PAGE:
Republicans Appeal To Democrats To Stop Obama’s Labor Board

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While introducing a bill Wednesday, Senate and House Republicans made clear the best hope to stop President Barack Obama’s labor board is bipartisan support.

Under the president, the National Labor Relations Board (NLRB) has pursued aggressive policy changes. Changes that critics argue are harmful to businesses. Hoping to counter a policy change which impacts contracting and franchising, Republicans have introduced the Protecting Local Business Opportunity Act. With the president already showing a willingness to protect the policy changes with vetoes, Republicans are urging their Democratic colleagues to help.

“It’s about getting support in the House, Democratic cosponsors,” House Workforce Chairman John Kline said before a group a franchise owners. “The message that these people up here have, about the damage to the American dream and the middle class that Sen. Alexander talked about, I think is going to be a pretty compelling message.”

“We need bipartisan support,” Senate Labor Chairman Lamar Alexander also said. “We need the Democrats who understand small businesses.”

The main issue impacting franchises and contracting is a redefining of what is known as the joint-employer standard. The standard helps define employee and employer relationships when multiple businesses contract with one another.

“We’re going to do our best to pass the law but we need 60 votes to pass it in the Senate and we’ll need 67 to override President Obama,” Alexander continued. “If we don’t have a law, we’ll have an issue and we’ll have an election this next year.”

At the moment Republicans are still trying to build support among Democrats. Kline and Alexander are hopeful, noting some Democrats have already shown interest.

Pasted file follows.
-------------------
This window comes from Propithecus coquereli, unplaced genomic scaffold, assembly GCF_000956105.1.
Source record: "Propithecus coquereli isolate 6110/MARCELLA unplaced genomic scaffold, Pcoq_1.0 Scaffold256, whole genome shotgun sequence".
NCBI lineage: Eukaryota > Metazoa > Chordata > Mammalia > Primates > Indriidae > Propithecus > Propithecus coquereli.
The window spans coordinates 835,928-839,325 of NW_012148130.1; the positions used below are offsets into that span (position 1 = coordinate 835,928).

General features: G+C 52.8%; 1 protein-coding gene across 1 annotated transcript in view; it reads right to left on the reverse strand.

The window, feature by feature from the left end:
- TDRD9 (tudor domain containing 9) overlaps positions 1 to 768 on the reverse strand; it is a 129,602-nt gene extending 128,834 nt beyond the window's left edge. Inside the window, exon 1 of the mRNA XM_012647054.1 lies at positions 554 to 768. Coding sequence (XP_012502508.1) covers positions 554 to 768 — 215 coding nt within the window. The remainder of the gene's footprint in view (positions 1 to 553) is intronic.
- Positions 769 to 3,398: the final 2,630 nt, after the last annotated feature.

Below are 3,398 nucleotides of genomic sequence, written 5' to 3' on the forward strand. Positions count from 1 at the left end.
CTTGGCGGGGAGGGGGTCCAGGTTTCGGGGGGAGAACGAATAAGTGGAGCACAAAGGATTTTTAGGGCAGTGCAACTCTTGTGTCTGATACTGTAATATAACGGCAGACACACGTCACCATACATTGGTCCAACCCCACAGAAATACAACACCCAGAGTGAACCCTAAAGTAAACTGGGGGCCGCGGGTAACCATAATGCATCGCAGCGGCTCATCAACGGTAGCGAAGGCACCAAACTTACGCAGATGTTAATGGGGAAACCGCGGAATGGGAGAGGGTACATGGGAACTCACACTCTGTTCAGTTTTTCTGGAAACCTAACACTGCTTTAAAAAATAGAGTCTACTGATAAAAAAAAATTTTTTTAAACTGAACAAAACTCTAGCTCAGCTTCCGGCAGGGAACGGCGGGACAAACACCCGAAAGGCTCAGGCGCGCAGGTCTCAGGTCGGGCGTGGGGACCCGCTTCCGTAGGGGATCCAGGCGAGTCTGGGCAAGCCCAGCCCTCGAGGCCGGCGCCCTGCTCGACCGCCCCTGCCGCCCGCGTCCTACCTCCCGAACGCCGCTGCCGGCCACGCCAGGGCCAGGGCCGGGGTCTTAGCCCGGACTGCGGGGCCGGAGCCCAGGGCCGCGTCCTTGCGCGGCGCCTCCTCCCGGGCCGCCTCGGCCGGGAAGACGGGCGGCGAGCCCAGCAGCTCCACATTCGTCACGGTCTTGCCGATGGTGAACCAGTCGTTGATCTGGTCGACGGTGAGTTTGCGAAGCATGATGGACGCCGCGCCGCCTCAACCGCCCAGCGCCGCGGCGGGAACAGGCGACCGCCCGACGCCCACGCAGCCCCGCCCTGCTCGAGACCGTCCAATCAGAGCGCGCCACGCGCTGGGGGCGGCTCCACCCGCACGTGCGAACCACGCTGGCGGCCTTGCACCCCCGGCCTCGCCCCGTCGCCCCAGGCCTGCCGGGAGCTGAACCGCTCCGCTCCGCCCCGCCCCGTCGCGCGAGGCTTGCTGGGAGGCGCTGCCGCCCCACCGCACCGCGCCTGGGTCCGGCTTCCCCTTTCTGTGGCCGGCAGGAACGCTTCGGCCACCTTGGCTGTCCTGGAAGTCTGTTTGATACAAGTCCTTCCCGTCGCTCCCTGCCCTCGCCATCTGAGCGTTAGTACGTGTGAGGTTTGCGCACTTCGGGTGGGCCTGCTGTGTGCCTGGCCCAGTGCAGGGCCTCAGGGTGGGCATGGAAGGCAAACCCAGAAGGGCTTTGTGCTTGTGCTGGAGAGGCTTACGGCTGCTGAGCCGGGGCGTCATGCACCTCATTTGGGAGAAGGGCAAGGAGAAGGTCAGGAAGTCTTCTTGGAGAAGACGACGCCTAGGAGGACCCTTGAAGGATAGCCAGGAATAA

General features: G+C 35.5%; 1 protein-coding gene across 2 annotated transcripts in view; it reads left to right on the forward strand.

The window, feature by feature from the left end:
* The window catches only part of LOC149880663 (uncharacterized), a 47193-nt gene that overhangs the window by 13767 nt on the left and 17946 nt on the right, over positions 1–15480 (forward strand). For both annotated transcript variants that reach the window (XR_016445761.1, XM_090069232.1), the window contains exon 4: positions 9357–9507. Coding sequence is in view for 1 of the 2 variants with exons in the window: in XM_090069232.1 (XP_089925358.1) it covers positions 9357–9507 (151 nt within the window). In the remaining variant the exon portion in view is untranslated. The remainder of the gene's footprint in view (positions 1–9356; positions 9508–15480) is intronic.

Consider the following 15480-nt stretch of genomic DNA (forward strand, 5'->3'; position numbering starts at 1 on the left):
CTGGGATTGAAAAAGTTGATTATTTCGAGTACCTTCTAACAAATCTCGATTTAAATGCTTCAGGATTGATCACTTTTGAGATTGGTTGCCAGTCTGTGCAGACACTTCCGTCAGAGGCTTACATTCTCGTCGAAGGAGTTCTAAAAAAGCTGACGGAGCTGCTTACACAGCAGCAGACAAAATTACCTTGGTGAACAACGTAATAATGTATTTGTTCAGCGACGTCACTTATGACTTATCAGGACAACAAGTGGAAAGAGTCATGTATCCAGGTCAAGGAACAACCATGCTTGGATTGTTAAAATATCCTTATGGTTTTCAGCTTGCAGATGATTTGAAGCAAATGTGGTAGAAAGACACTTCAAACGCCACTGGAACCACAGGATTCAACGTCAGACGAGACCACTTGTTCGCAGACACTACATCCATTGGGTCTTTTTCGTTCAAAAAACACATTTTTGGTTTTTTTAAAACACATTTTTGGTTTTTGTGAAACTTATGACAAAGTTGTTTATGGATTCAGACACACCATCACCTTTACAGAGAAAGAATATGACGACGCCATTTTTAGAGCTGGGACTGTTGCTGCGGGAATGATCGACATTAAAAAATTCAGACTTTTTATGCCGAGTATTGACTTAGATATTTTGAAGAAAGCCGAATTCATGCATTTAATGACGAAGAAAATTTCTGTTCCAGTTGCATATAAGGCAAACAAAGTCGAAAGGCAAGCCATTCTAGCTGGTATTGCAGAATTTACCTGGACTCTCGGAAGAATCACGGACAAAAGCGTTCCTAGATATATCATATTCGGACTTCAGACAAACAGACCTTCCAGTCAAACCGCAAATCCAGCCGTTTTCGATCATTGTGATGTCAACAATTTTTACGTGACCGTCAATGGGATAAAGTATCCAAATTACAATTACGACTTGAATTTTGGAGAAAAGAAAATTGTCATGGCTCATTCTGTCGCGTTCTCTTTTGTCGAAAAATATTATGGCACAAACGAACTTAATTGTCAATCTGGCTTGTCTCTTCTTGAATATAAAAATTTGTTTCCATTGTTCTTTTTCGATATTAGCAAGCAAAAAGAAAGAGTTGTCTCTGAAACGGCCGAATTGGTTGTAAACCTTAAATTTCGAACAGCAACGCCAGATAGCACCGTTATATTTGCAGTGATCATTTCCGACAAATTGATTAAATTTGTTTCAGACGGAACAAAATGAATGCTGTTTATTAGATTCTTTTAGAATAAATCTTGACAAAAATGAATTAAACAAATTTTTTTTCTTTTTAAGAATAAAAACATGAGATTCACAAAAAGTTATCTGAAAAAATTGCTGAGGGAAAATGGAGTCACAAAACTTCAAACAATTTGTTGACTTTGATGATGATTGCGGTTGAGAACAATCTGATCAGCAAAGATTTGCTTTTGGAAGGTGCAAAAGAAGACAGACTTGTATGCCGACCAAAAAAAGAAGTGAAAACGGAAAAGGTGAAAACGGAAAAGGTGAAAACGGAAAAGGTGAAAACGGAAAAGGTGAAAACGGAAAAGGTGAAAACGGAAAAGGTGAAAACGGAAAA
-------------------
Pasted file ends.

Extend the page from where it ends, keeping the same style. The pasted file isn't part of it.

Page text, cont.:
The joint-employer standard has been around for decades. It establishes which company has responsibility over employees when multiple companies contract with one another. Many business models, like franchising, rely on contracting.

Franchising is a unique form of contracting. It allows a small business to contract with a large corporation, like McDonald’s, so that it can to use its brand name and sell its products. Though the small company has to accept its own risk, it gets to run its business the way it wants. This while having the backing of a well-known brand and products.

The problem is when a corporate brand name gets declared a joint-employer with a small business, it must accept responsibility for the actions of that operation. Business groups argue this will likely result in corporations being less likely to participate in the franchise model or asserting more control over the small businesses they contract with.

The NLRB has defended the changes. It argued in the McDonald’s case that franchisors often times have too much control over the independent franchisees they contract with for them to be consider their own operations.

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